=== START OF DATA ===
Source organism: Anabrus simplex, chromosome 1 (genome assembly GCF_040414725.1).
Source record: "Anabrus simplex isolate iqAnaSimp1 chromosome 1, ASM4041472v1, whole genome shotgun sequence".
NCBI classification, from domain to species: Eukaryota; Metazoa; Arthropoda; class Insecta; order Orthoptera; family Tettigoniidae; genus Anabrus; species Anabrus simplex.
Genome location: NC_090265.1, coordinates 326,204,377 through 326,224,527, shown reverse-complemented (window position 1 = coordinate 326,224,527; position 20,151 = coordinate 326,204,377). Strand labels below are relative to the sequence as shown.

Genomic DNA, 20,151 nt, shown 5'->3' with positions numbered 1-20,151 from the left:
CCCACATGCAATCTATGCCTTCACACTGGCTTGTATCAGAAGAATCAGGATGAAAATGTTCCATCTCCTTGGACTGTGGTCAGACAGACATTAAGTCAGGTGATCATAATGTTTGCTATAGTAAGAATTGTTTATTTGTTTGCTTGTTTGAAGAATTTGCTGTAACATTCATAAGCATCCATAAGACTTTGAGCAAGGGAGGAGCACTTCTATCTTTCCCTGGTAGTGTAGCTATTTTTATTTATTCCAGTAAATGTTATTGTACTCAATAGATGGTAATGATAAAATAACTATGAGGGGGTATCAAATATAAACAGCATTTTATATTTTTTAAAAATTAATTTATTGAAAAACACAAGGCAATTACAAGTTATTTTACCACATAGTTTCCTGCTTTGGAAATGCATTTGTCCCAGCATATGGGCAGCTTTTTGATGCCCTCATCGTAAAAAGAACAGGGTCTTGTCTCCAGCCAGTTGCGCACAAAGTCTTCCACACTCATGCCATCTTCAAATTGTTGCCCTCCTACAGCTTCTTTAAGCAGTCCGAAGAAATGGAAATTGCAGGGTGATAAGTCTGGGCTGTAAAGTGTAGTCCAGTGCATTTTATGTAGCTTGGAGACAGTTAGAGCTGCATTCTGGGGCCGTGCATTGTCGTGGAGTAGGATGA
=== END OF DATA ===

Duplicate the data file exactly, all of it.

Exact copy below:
Source organism: Anabrus simplex, chromosome 1 (genome assembly GCF_040414725.1).
Source record: "Anabrus simplex isolate iqAnaSimp1 chromosome 1, ASM4041472v1, whole genome shotgun sequence".
NCBI classification, from domain to species: Eukaryota; Metazoa; Arthropoda; class Insecta; order Orthoptera; family Tettigoniidae; genus Anabrus; species Anabrus simplex.
Genome location: NC_090265.1, coordinates 326,204,377 through 326,224,527, shown reverse-complemented (window position 1 = coordinate 326,224,527; position 20,151 = coordinate 326,204,377). Strand labels below are relative to the sequence as shown.

Genomic DNA, 20,151 nt, shown 5'->3' with positions numbered 1-20,151 from the left:
CCCACATGCAATCTATGCCTTCACACTGGCTTGTATCAGAAGAATCAGGATGAAAATGTTCCATCTCCTTGGACTGTGGTCAGACAGACATTAAGTCAGGTGATCATAATGTTTGCTATAGTAAGAATTGTTTATTTGTTTGCTTGTTTGAAGAATTTGCTGTAACATTCATAAGCATCCATAAGACTTTGAGCAAGGGAGGAGCACTTCTATCTTTCCCTGGTAGTGTAGCTATTTTTATTTATTCCAGTAAATGTTATTGTACTCAATAGATGGTAATGATAAAATAACTATGAGGGGGTATCAAATATAAACAGCATTTTATATTTTTTAAAAATTAATTTATTGAAAAACACAAGGCAATTACAAGTTATTTTACCACATAGTTTCCTGCTTTGGAAATGCATTTGTCCCAGCATATGGGCAGCTTTTTGATGCCCTCATCGTAAAAAGAACAGGGTCTTGTCTCCAGCCAGTTGCGCACAAAGTCTTCCACACTCATGCCATCTTCAAATTGTTGCCCTCCTACAGCTTCTTTAAGCAGTCCGAAGAAATGGAAATTGCAGGGTGATAAGTCTGGGCTGTAAAGTGTAGTCCAGTGCATTTTATGTAGCTTGGAGACAGTTAGAGCTGCATTCTGGGGCCGTGCATTGTCGTGGAGTAGGATGA